The terms that generated the most discussion were "ectoderm," "endoderm," "epidermis," and "gastrodermis." Workshop participants were familiar with the use of the first two terms in developmental biology to refer to the outer and inner layers of cells that form during development of an embryo from the blastula into the gastrula. The cnidarian literature presented references to "ectoderm" and "epidermis" as the outer layer of cells of a polyp and "endoderm" or "entoderm" and "gastrodermis" as the inner layer of cells of a polyp. Libbie Hyman assigned the term "epidermis" to the outer adult cnidarian epithelium and proposed the term "gastrodermis" for the inner adult cnidarian epithelium, noting that "ectoderm" and "endoderm" were embryological terms (Hyman 1940), her first volume in The Invertebrates series). Fautin and Mariscal (1991) used "epidermis" and "gastrodermis" in their chapter on Anthozoa in Volume 2 of the Microscopic Anatomy of Invertebrates series. Because of this and usage of "epidermis" and "gastrodermis" in other recent anthozoan published works, including the Illustrated Trilingual Glossary of Morphological and Anatomical Terms Applied to Octocorallia (Bayer et al. 1983), the workshop participants included these four terms in the glossary, noting their application to the embryological or adult epithelial layers.

In her review of the draft glossary, Dr. Fautin stated that "ectoderm" and "endoderm" refer to the embryological development of the inner and outer layers of cells only in triploblastic animals. She noted that the editor of Volume 2, Jane Westfall, had insisted that Fautin and Mariscal use the terms "epidermis" and "gastrodermis" despite their protests that "ectoderm" and "endoderm" were originally assigned to identify the outer and inner epithelia of adult cnidarians and were later appropriated for embryonic cell layers in the context of ontogenetic recapitulation of the adult layers of Cnidaria. She further reported that Hyman, in her final volume VI (1967), wrote "In a project of such magnitude some errors of fact and judgment are inevitable. It was a mistake on my part to replace the terms ectoderm and entoderm on the grounds that they are embryological terms. They were in fact created by Allman for the two body layers of coelenterates [cnidarians]. I advise that gastrodermis be dropped and regret having introduced it." In conclusion, she stated that Westfall now regrets having enforced its use (D. Fautin, pers. comm.).

The workshop participants discussed these arguments. Although some sources use "ectoderm" or "ectodermis" to refer to the outer cell layer and "endoderm" or "endodermis" to refer to the inner cell layer in adult Cnidaria, these epithelia change in composition and function as the animal grows. The simple endoderm and ectoderm established during gastrulation are not the same as fully differentiated adult tissues in any eumetazoan, whether it is diploblastic or triploblastic. In the Cnidaria, the cells within each layer differentiate first into ciliated supporting cells, and then other cell types differentiate (e.g., mucocytes or nematocytes) or other functions are expressed (e.g., cells of the outer polyp layer develop microvilli for nutrient uptake or secrete an organic matrix for calcification; stem cells form amoebocytes or germ cells as needed for defense or reproduction; cells lining the gastrovascular cavity develop the ability to maintain zooxanthellae without harming them). Thus, the adult epithelia are not the same as the layers in the gastrula.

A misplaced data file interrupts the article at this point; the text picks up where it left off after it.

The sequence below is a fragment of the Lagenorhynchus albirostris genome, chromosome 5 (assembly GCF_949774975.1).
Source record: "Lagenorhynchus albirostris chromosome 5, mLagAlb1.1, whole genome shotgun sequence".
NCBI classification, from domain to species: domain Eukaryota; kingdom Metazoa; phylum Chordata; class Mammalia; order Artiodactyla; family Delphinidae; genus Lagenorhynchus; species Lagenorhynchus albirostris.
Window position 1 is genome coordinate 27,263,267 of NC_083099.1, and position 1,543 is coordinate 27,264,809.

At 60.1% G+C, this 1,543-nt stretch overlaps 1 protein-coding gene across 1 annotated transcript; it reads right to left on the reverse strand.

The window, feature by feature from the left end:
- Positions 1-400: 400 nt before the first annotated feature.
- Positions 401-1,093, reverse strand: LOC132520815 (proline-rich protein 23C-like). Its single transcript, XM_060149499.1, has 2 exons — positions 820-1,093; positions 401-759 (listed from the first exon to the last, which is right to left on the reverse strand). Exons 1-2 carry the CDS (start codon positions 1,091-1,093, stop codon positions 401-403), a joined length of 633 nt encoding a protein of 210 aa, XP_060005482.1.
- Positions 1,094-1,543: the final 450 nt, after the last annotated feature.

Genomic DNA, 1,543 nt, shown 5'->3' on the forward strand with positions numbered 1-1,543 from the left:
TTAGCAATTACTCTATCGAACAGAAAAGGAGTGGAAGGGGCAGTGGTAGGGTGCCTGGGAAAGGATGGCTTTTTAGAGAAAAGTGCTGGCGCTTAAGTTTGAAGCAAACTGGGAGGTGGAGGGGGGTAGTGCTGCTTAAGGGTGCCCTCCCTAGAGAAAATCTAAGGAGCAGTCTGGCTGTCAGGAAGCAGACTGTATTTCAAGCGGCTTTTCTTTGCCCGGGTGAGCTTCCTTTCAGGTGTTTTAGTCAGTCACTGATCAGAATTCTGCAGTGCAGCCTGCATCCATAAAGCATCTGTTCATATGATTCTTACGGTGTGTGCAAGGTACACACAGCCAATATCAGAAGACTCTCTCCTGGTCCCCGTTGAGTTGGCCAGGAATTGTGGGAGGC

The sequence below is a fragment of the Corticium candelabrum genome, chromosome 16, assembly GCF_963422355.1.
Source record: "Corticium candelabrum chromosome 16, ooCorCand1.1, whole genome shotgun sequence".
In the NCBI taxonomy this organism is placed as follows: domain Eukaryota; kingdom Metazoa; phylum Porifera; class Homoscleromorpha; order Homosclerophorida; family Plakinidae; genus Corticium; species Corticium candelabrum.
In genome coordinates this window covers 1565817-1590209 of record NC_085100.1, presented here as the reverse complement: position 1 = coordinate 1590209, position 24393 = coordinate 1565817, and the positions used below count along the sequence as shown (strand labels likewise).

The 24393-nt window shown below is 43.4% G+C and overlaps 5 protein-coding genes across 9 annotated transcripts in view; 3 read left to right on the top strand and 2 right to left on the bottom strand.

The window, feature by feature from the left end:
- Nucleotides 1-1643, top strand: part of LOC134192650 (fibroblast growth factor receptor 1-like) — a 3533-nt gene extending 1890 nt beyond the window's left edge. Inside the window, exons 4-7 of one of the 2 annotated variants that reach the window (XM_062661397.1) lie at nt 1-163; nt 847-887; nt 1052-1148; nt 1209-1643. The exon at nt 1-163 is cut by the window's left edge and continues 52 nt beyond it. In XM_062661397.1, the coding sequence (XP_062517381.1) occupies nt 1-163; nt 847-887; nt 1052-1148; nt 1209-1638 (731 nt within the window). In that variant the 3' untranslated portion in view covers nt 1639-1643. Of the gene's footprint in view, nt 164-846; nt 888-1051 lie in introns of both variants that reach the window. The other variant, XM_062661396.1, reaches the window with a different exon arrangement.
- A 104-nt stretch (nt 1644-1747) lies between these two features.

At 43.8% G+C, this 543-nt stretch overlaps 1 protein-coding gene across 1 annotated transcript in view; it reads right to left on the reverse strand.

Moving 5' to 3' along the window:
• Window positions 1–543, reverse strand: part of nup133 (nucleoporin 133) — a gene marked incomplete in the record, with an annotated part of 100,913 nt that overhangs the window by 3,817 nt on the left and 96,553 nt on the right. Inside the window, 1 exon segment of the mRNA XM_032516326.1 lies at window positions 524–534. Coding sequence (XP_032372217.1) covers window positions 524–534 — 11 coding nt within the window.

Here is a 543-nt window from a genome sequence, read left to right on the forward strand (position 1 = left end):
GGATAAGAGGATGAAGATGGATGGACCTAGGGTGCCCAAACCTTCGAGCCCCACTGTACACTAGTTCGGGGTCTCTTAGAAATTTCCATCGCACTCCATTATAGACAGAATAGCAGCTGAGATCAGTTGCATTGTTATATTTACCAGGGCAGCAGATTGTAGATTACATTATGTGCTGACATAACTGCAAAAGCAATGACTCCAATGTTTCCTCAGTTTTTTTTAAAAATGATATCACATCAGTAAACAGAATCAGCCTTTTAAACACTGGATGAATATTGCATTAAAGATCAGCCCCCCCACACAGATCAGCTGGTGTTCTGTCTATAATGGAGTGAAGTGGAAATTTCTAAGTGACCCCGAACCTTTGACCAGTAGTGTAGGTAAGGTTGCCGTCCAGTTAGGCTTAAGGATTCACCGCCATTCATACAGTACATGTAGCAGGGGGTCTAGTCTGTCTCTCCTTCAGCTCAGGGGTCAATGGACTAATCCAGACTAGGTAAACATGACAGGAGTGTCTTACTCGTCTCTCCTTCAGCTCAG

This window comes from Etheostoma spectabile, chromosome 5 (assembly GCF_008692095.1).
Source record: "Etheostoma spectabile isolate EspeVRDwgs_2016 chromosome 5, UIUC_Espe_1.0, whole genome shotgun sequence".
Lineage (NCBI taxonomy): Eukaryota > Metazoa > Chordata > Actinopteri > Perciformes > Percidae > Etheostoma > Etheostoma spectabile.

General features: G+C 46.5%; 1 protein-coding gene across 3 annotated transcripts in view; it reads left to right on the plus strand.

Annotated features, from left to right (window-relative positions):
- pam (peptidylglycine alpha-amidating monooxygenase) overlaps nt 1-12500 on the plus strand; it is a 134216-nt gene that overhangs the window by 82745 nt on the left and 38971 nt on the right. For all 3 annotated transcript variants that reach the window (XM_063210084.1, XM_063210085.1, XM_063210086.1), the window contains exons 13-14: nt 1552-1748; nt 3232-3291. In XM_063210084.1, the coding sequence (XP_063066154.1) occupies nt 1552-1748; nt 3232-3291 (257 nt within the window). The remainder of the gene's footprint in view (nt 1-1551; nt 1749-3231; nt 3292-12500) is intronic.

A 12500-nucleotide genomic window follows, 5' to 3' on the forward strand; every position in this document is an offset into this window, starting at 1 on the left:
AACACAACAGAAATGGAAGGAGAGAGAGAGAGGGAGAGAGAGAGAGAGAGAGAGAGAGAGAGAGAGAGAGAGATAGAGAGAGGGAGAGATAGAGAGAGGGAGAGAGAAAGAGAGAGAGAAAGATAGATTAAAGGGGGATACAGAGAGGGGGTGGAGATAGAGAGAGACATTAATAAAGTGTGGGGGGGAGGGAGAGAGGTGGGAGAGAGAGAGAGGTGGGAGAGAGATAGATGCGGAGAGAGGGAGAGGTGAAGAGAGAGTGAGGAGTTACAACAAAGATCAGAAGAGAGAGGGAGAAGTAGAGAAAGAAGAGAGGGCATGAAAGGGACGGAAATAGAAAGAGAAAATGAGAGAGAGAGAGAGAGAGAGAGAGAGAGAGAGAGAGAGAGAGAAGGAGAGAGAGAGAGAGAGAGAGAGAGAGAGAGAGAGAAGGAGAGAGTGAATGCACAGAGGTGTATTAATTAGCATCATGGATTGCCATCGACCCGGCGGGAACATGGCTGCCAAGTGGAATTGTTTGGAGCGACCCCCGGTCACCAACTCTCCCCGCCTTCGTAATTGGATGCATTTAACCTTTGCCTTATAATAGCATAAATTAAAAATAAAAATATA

After much debate among participants and reviewers, "epidermis" and "gastrodermis" were included in the glossary as the terms for the adult epithelia that are derived from the embryonic ectoderm and endoderm, respectively. "Calicodermis" is the ectoderm that assists in building the calcified exoskeleton of scleractinians after the planula settles on the substratum. This term was proposed to shorten the currently used "calicoblastic epidermis" and to correct the misunderstanding that cells here are "calicoblasts" because they do not secrete the crystals of aragonite. Instead, the organic matrix, secreted by these cells, aids in the deposition of the crystals within the space between the cells and the skeleton.

As noted by one of the participants, most terms and descriptors of microscopic anatomy and pathological processes in human and veterinary medicine have evolved over the past centuries through a process of proposal, use, modification, incorporation into the published literature, and general acceptance. The vocabulary and nomenclature for coral histopathology will evolve similarly in time.

The glossary below presents our best compilation of terms found in the literature to date. Sources of the definitions are cited; however, most definitions have been clarified to better explain their pertinence to usage in coral studies. Not all anthozoan anatomical terms are included here as we have focused on those terms that should be most commonly needed for light microscopic histopathological examinations of these organisms, not those that are additionally needed for taxonomic or ultrastructural descriptions. The literature cited should be consulted as needed for other coral anatomical terms, particularly for specific taxa, as well as for terms to describe pathological changes, as necessary. Note also that new discoveries in coral anatomy and histology probably remain, as recently found by Goldberg (2002a; 2002b) for Mycetophyllia reesi, and might lead to adoption of new terms in this field.

View the glossary of Coral Anatomy and Histopathology terms.